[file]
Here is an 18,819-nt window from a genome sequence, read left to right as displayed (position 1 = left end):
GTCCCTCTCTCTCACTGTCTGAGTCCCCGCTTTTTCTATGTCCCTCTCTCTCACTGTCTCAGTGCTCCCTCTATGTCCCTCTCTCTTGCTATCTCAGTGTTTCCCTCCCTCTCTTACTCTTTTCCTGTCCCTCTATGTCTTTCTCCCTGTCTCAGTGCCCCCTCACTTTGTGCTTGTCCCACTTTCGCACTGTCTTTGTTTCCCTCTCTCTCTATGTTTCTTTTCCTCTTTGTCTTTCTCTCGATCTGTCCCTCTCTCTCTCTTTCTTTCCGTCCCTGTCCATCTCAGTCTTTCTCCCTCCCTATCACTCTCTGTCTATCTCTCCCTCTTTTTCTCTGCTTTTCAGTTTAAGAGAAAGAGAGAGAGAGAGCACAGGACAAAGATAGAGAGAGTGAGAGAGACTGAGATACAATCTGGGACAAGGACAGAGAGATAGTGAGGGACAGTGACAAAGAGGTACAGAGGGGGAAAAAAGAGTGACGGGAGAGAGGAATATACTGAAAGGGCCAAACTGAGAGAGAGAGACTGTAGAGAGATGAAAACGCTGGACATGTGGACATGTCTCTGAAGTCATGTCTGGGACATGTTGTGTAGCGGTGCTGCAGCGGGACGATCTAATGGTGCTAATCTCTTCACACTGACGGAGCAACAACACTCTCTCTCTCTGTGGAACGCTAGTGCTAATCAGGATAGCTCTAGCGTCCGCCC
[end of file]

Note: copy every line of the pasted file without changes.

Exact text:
Here is an 18,819-nt window from a genome sequence, read left to right as displayed (position 1 = left end):
GTCCCTCTCTCTCACTGTCTGAGTCCCCGCTTTTTCTATGTCCCTCTCTCTCACTGTCTCAGTGCTCCCTCTATGTCCCTCTCTCTTGCTATCTCAGTGTTTCCCTCCCTCTCTTACTCTTTTCCTGTCCCTCTATGTCTTTCTCCCTGTCTCAGTGCCCCCTCACTTTGTGCTTGTCCCACTTTCGCACTGTCTTTGTTTCCCTCTCTCTCTATGTTTCTTTTCCTCTTTGTCTTTCTCTCGATCTGTCCCTCTCTCTCTCTTTCTTTCCGTCCCTGTCCATCTCAGTCTTTCTCCCTCCCTATCACTCTCTGTCTATCTCTCCCTCTTTTTCTCTGCTTTTCAGTTTAAGAGAAAGAGAGAGAGAGAGCACAGGACAAAGATAGAGAGAGTGAGAGAGACTGAGATACAATCTGGGACAAGGACAGAGAGATAGTGAGGGACAGTGACAAAGAGGTACAGAGGGGGAAAAAAGAGTGACGGGAGAGAGGAATATACTGAAAGGGCCAAACTGAGAGAGAGAGACTGTAGAGAGATGAAAACGCTGGACATGTGGACATGTCTCTGAAGTCATGTCTGGGACATGTTGTGTAGCGGTGCTGCAGCGGGACGATCTAATGGTGCTAATCTCTTCACACTGACGGAGCAACAACACTCTCTCTCTCTGTGGAACGCTAGTGCTAATCAGGATAGCTCTAGCGTCCGCCC